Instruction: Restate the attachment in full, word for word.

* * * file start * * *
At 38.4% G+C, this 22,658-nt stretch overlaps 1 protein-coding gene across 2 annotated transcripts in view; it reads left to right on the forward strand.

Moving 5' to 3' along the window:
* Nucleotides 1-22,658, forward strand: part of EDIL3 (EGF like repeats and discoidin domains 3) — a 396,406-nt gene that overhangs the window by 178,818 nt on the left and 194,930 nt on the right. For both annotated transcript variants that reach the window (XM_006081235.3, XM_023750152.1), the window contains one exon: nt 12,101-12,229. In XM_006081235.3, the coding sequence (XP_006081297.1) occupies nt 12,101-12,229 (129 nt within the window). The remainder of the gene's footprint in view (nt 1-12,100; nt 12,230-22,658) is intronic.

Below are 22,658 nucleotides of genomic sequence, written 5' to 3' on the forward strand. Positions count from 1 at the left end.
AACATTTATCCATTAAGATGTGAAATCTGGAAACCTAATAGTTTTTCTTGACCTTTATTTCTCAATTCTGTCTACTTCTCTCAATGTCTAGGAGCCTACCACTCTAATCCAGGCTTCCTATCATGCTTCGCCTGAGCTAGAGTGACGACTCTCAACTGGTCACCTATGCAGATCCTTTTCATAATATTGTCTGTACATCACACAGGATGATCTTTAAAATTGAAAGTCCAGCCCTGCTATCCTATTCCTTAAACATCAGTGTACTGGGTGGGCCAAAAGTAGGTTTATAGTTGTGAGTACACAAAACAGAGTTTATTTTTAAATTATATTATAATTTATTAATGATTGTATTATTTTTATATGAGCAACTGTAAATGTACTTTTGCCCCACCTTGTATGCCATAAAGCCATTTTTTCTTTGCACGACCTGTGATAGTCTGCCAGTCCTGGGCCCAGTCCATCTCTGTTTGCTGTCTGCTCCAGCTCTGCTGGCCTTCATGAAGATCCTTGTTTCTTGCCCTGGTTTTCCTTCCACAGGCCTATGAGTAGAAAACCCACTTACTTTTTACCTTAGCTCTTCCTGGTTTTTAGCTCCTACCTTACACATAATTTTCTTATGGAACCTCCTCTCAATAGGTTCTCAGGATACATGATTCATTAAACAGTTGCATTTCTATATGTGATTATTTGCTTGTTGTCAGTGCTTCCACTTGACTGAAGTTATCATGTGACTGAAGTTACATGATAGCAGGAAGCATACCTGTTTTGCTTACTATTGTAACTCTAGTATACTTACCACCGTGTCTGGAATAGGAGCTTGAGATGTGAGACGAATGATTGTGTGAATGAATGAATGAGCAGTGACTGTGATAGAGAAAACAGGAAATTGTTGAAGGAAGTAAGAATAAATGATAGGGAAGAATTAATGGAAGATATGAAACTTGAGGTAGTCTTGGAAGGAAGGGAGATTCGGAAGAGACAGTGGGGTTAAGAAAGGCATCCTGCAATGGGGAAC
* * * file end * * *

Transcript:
At 38.4% G+C, this 22,658-nt stretch overlaps 1 protein-coding gene across 2 annotated transcripts in view; it reads left to right on the forward strand.

Moving 5' to 3' along the window:
* Nucleotides 1-22,658, forward strand: part of EDIL3 (EGF like repeats and discoidin domains 3) — a 396,406-nt gene that overhangs the window by 178,818 nt on the left and 194,930 nt on the right. For both annotated transcript variants that reach the window (XM_006081235.3, XM_023750152.1), the window contains one exon: nt 12,101-12,229. In XM_006081235.3, the coding sequence (XP_006081297.1) occupies nt 12,101-12,229 (129 nt within the window). The remainder of the gene's footprint in view (nt 1-12,100; nt 12,230-22,658) is intronic.

Below are 22,658 nucleotides of genomic sequence, written 5' to 3' on the forward strand. Positions count from 1 at the left end.
AACATTTATCCATTAAGATGTGAAATCTGGAAACCTAATAGTTTTTCTTGACCTTTATTTCTCAATTCTGTCTACTTCTCTCAATGTCTAGGAGCCTACCACTCTAATCCAGGCTTCCTATCATGCTTCGCCTGAGCTAGAGTGACGACTCTCAACTGGTCACCTATGCAGATCCTTTTCATAATATTGTCTGTACATCACACAGGATGATCTTTAAAATTGAAAGTCCAGCCCTGCTATCCTATTCCTTAAACATCAGTGTACTGGGTGGGCCAAAAGTAGGTTTATAGTTGTGAGTACACAAAACAGAGTTTATTTTTAAATTATATTATAATTTATTAATGATTGTATTATTTTTATATGAGCAACTGTAAATGTACTTTTGCCCCACCTTGTATGCCATAAAGCCATTTTTTCTTTGCACGACCTGTGATAGTCTGCCAGTCCTGGGCCCAGTCCATCTCTGTTTGCTGTCTGCTCCAGCTCTGCTGGCCTTCATGAAGATCCTTGTTTCTTGCCCTGGTTTTCCTTCCACAGGCCTATGAGTAGAAAACCCACTTACTTTTTACCTTAGCTCTTCCTGGTTTTTAGCTCCTACCTTACACATAATTTTCTTATGGAACCTCCTCTCAATAGGTTCTCAGGATACATGATTCATTAAACAGTTGCATTTCTATATGTGATTATTTGCTTGTTGTCAGTGCTTCCACTTGACTGAAGTTATCATGTGACTGAAGTTACATGATAGCAGGAAGCATACCTGTTTTGCTTACTATTGTAACTCTAGTATACTTACCACCGTGTCTGGAATAGGAGCTTGAGATGTGAGACGAATGATTGTGTGAATGAATGAATGAGCAGTGACTGTGATAGAGAAAACAGGAAATTGTTGAAGGAAGTAAGAATAAATGATAGGGAAGAATTAATGGAAGATATGAAACTTGAGGTAGTCTTGGAAGGAAGGGAGATTCGGAAGAGACAGTGGGGTTAAGAAAGGCATCCTGCAATGGGGAAC